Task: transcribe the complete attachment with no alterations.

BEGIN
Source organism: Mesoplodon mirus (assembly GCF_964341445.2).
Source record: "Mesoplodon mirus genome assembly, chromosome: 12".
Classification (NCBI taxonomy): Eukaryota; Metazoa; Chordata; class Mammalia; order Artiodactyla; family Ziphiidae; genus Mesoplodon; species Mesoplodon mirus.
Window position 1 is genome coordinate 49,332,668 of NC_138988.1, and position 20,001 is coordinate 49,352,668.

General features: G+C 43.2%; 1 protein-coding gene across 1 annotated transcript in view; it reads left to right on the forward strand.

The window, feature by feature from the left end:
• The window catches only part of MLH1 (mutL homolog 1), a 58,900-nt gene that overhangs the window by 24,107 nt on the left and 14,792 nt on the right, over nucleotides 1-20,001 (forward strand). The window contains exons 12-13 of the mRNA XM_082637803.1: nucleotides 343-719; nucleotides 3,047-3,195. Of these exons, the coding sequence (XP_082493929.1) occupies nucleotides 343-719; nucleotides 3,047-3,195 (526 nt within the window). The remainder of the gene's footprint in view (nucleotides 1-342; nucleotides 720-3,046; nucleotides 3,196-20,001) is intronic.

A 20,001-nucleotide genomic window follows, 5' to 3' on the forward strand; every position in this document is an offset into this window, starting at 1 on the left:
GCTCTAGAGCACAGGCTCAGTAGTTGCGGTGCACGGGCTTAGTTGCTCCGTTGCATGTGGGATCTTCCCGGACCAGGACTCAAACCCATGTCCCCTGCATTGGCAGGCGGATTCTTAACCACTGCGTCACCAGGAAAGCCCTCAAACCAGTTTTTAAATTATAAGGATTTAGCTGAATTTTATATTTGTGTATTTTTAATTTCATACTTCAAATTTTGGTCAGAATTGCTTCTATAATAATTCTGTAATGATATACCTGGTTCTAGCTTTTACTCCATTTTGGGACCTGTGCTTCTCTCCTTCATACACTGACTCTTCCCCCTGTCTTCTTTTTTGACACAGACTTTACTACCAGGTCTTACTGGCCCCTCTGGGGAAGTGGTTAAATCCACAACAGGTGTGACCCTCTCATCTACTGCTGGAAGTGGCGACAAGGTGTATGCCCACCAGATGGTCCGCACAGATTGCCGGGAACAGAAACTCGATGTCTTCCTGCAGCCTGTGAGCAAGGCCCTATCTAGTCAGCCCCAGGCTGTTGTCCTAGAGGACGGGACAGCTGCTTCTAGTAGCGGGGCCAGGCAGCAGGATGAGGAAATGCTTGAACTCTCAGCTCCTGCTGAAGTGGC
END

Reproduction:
Source organism: Mesoplodon mirus (assembly GCF_964341445.2).
Source record: "Mesoplodon mirus genome assembly, chromosome: 12".
Classification (NCBI taxonomy): Eukaryota; Metazoa; Chordata; class Mammalia; order Artiodactyla; family Ziphiidae; genus Mesoplodon; species Mesoplodon mirus.
Window position 1 is genome coordinate 49,332,668 of NC_138988.1, and position 20,001 is coordinate 49,352,668.

General features: G+C 43.2%; 1 protein-coding gene across 1 annotated transcript in view; it reads left to right on the forward strand.

The window, feature by feature from the left end:
• The window catches only part of MLH1 (mutL homolog 1), a 58,900-nt gene that overhangs the window by 24,107 nt on the left and 14,792 nt on the right, over nucleotides 1-20,001 (forward strand). The window contains exons 12-13 of the mRNA XM_082637803.1: nucleotides 343-719; nucleotides 3,047-3,195. Of these exons, the coding sequence (XP_082493929.1) occupies nucleotides 343-719; nucleotides 3,047-3,195 (526 nt within the window). The remainder of the gene's footprint in view (nucleotides 1-342; nucleotides 720-3,046; nucleotides 3,196-20,001) is intronic.

A 20,001-nucleotide genomic window follows, 5' to 3' on the forward strand; every position in this document is an offset into this window, starting at 1 on the left:
GCTCTAGAGCACAGGCTCAGTAGTTGCGGTGCACGGGCTTAGTTGCTCCGTTGCATGTGGGATCTTCCCGGACCAGGACTCAAACCCATGTCCCCTGCATTGGCAGGCGGATTCTTAACCACTGCGTCACCAGGAAAGCCCTCAAACCAGTTTTTAAATTATAAGGATTTAGCTGAATTTTATATTTGTGTATTTTTAATTTCATACTTCAAATTTTGGTCAGAATTGCTTCTATAATAATTCTGTAATGATATACCTGGTTCTAGCTTTTACTCCATTTTGGGACCTGTGCTTCTCTCCTTCATACACTGACTCTTCCCCCTGTCTTCTTTTTTGACACAGACTTTACTACCAGGTCTTACTGGCCCCTCTGGGGAAGTGGTTAAATCCACAACAGGTGTGACCCTCTCATCTACTGCTGGAAGTGGCGACAAGGTGTATGCCCACCAGATGGTCCGCACAGATTGCCGGGAACAGAAACTCGATGTCTTCCTGCAGCCTGTGAGCAAGGCCCTATCTAGTCAGCCCCAGGCTGTTGTCCTAGAGGACGGGACAGCTGCTTCTAGTAGCGGGGCCAGGCAGCAGGATGAGGAAATGCTTGAACTCTCAGCTCCTGCTGAAGTGGC